“Sure our credibility in the snowboard industry is shot. But people don’t know the real story. None of this should ever have happened,” says Tony Broughton, chief financial officer of Pacific International Enterprises (PIE), parent company of the France Group.

The story Broughton is referring to is the swirl of accusations associated with France Group’s October 8 Chapter Eleven filing–coming barely eight months after PIE took control of France Sport from Washington trash magnate Ty Ross.

The France Group assets are valued at 3.5-million dollars and include the France Sport factory in Goldendale, Washington; its in-house snowboard brand 24/7; the WakeTech wakeboard and Rift snowboard brands; and MicroSki, a brand of ski blades.

The PIE/France Sport deal called for PIE putting up 600,000 dollars (raised from equity and receivables) with Ross carrying a remaining 1.6-million dollars for five years. PIE also agreed to assume the accounts payable of the previous owners.

The truth behind the blame and denial surrounding the Chapter Eleven filing can only be worked out by the courts with the benefit of full documentation.

But even after the Chapter Eleven is resolved, many of those once involved with the France Group say significant damage has been done. In fact, as of early November relations between most of the players involved have broken down to a point that accusations of criminal intent are being made by former employees.

What HappenedThe eight-month journey from purchase to Chapter Eleven is hard to follow, but almost everyone points to the age-old problem faced by failing business everywhere: lack of working capital.

CFO Broughton readily accepts lack of capital is to blame, but places responsibility squarely on the shoulders of Ty Ross.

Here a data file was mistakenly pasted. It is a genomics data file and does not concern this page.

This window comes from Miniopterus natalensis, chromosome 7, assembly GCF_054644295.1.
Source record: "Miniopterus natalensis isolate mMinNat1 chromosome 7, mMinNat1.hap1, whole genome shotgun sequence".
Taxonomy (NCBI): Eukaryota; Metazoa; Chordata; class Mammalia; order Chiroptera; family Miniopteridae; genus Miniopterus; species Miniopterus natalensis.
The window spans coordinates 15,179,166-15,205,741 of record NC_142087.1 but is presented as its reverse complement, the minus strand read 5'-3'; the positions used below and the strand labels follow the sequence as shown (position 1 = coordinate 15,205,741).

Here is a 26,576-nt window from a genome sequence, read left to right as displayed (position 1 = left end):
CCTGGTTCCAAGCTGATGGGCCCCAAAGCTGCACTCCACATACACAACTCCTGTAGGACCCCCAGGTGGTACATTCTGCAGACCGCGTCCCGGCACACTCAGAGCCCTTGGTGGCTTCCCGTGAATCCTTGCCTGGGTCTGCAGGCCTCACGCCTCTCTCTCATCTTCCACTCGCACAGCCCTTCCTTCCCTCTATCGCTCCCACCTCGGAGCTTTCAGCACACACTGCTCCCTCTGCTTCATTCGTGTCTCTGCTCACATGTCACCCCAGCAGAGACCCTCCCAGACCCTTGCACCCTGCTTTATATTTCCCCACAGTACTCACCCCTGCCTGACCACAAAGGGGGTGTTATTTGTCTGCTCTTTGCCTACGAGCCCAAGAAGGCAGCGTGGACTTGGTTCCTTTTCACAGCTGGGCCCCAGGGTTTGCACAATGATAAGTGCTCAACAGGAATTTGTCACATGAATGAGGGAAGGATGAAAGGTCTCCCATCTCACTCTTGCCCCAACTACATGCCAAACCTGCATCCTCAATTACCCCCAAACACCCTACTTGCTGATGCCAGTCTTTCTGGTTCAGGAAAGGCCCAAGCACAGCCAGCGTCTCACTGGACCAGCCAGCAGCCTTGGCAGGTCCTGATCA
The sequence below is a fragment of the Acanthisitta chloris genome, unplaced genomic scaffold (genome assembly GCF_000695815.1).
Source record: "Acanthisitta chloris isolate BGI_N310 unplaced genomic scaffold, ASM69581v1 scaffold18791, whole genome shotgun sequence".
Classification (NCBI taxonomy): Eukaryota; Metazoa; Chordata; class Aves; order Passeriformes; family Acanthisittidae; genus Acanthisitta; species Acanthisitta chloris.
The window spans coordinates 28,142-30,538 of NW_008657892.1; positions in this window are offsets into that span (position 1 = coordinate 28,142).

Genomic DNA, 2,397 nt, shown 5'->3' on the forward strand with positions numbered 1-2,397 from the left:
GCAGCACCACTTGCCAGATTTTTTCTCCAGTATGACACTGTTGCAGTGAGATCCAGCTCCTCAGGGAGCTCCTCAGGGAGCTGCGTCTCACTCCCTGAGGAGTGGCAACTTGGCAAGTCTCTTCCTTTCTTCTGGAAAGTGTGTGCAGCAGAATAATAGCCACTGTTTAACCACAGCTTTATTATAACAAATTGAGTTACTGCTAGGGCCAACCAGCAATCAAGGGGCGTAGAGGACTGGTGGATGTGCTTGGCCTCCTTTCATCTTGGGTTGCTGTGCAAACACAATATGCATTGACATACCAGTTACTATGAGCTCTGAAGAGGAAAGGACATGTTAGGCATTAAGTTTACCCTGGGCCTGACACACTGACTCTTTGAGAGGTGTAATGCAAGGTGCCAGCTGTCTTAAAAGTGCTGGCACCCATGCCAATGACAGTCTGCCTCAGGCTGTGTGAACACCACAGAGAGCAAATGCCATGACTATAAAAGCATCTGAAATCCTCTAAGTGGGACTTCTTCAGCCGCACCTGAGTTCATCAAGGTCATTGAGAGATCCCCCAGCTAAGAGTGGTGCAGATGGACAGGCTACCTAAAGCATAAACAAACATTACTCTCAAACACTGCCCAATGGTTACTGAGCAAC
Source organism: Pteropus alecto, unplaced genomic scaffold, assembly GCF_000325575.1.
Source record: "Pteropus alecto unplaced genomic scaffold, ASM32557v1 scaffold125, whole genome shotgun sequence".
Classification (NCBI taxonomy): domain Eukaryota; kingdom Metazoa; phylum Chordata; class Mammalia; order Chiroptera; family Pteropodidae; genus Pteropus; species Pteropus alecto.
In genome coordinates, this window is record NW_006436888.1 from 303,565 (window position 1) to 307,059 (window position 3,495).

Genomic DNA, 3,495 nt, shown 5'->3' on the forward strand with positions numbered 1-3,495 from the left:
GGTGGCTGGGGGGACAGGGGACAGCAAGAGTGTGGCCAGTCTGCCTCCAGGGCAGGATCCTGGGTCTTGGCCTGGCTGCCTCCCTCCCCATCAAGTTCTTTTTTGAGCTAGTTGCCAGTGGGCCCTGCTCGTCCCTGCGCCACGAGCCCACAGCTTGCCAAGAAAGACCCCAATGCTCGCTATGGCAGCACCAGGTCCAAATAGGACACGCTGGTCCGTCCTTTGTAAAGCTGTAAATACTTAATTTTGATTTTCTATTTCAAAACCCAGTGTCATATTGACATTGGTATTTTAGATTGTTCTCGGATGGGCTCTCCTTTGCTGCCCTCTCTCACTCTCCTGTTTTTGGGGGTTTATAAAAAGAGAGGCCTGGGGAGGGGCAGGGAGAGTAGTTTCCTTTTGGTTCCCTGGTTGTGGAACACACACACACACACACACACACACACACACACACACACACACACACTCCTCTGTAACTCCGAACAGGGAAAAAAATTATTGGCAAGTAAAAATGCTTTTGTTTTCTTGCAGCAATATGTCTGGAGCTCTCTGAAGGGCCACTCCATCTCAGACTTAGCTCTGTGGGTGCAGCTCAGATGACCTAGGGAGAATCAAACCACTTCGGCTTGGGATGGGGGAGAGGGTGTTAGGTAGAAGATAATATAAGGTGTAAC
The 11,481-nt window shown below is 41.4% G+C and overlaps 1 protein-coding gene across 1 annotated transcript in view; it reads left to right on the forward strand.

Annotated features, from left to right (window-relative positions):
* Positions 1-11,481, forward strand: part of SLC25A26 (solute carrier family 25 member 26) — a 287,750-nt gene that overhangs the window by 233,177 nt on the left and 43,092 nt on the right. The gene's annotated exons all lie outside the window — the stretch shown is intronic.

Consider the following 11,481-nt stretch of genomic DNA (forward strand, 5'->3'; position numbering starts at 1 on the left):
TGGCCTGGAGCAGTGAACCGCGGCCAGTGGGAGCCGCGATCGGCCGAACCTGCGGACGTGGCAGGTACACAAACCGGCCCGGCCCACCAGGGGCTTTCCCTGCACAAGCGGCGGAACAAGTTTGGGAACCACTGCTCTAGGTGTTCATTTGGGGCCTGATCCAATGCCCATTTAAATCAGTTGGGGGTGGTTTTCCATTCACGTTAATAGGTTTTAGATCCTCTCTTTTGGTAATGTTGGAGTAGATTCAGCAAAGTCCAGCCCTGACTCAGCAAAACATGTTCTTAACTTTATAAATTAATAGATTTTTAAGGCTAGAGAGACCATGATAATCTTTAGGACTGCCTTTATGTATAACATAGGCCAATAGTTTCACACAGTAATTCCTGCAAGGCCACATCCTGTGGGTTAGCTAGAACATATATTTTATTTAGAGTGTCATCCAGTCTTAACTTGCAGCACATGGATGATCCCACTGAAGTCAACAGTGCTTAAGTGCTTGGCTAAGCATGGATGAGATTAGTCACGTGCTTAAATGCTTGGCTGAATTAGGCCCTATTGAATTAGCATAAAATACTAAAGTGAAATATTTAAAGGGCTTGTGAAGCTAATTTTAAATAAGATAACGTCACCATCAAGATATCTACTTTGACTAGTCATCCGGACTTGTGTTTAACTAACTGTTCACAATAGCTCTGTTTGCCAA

“Two- or three-hundred-thousand dollars and we would have covered all our production commitments,” says Broughton. “We filed Chapter Eleven partially because we had no cash, but equally because it meant Ty Ross no longer had the ability to undermine all our attempts to secure financing.

“Unlike the Murrays previous owners of Wake Tech, Ty Ross failed to file the USC1 documentation that would secure him as primary creditor,” asserts Broughton. “But even as the secondary creditor, he refused to sign the subordination clause necessary for anyone who was going to provide outside financing. We’ve negotiated a million-dollar injection so we can pay our suppliers and get back to work. This has been in the works for some time, but without the Chapter Eleven, Ty’s refusal to sign the subordination clause made it impossible.”

On November 10 PIE announced a million-dollar credit line had been secured with ALCO Financing.

“He also took every step he could to make us look bad,” claims Broughton. “He posted a rent lien on a building where payment had been agreed in the original sale purchase. We sent him a check to make one of our payments. First he refused it, then he denied receiving it. He has no legal position, but his lawyers are attempting to block whatever we do.

“With no finance we always had to pay suppliers in advance so received the least favorable terms and paid premium prices on small shipments of materials,” continues Broughton.

PIE CEO Binks Gravel confirms what his CFO says, but is more conciliatory. “Ty Ross is a successful businessman and has acted because he thought he wasn’t getting paid. But we had financing ready on two occasions and he would have been paid off. If they lose out because they forced us into bankruptcy protection, that’s their responsibility and they must live with the actions they took.”

Ty Ross did not respond to the numerous attempts to contact him for this story.

The Situation In-HouseTwo members of the France Group senior staff–Marketg Director Jim Frazier and Production Manager Mike Plunkett–have quit in the wake of the Chapter Eleven filing.

Plunkett, a 30-year skate and snowboard manufacturing veteran who moved from California to Goldendale to work for the France Group, is openly bitter about his experiences.

He goes so far as to accuse Gravel and Broughton of being dishonest. “They are not ethical people. These guys should be in jail,” says Plunkett of his former employers. “They made promises about getting loans from the state they never even applied for.”